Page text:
There isn't much money left in most 2014-2015 science department budgets. For inexpensive chemistry lab ideas, buy my lab book "Chemistry on a Budget" for $20.56 at amazon.com or $23 at lulu.com. It will take a few weeks to get to you, so order now!
This book contains 13 labs using consumable materials purchased from local stores. There are two versions of each lab, one with a ten-question conclusion and one with directions for a full lab report. This way the teacher has the option! Each lab is two pages to allow for one two-sided handout.
My recent blog posts discussed Boyle's Law and Charles' Law. Today, I am focusing on Gay-Lussac’s Law, the direct relationship between the pressure and temperature of a gas.
Remember that all temperature calculations in the gas laws use Kelvin temperatures:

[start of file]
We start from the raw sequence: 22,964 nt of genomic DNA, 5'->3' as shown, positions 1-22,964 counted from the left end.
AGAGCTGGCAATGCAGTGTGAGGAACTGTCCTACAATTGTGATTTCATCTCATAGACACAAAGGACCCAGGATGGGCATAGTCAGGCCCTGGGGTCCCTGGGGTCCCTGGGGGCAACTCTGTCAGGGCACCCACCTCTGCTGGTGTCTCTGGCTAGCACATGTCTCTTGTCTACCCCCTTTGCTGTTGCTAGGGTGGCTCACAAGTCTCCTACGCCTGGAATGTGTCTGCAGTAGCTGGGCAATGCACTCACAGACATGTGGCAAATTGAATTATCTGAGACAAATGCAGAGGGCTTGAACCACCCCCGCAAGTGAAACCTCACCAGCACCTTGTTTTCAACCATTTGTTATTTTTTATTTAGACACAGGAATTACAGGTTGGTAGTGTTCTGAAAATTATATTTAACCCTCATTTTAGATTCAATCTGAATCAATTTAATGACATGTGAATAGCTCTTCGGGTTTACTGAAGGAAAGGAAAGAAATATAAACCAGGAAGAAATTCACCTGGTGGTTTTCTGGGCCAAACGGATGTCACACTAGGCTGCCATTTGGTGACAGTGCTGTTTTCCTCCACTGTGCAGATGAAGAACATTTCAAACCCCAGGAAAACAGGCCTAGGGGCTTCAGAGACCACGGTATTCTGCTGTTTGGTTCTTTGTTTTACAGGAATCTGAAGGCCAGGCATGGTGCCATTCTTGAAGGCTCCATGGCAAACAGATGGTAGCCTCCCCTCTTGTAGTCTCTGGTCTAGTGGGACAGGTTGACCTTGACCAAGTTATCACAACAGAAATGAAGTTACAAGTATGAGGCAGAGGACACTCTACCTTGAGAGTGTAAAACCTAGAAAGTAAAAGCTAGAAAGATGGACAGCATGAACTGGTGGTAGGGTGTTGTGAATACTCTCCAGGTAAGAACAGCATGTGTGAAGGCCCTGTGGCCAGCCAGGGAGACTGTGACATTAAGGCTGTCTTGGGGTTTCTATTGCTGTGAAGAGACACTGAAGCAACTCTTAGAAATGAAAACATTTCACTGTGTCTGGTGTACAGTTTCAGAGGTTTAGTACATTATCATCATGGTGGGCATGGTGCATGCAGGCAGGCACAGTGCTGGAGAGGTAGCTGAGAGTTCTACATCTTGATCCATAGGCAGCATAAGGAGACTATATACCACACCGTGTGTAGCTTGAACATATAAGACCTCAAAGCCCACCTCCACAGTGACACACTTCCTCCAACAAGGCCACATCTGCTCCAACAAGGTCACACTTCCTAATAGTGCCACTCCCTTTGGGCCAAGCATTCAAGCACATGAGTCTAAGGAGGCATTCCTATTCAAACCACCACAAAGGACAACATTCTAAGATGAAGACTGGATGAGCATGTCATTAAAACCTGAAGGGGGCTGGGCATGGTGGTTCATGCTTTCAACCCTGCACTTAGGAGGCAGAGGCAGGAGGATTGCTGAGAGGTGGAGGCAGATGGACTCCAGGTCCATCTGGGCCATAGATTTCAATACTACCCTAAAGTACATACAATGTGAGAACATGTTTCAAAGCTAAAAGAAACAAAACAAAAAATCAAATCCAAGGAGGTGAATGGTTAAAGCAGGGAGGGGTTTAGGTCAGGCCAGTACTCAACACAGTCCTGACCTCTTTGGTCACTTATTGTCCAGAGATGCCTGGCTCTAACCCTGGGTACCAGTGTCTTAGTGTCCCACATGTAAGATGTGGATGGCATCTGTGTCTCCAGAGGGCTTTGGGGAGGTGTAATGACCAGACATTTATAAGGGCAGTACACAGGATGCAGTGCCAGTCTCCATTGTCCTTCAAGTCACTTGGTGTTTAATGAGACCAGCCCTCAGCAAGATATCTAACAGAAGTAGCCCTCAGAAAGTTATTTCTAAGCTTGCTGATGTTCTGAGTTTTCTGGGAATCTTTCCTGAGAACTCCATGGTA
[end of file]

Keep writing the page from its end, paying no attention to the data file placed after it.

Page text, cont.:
Kelvin = Celsius + 273
I previously discuss Gay-Lussac’s Law on 02/01/2014 and two demonstrations were shared. Check out the videos, one of an egg being drawn into a bottle as the pressure decreases, and the other using atmospheric pressure to crush a quickly cooled soda can.
Here is another demonstration using atmospheric pressure to move water as the air above it cools:
This video doesn’t have any narration, but it has captions that contain a simple explanation of the phenomenon, in under a minute!
Many labs available on the Internet use a computer pressure sensor and either a computer or graphing calculator. Some schools have access to that technology and it should be used; however, this is a large expense that may not have occurred yet in your department.
Maybe acquiring the sensors can be a future goal – talk to the head of your science department to find out what has to be done!
Check out the Topic List to help you to find past Blog entries. I hope it helps!
Have a good weekend!
PS: The current "deflate-gate" scandal with the New England Patriots may be related to the effect of temperature on pressure (Gay-Lussac's Law)!
Here's one discussion:
Maybe this could be a topic for your student's to research...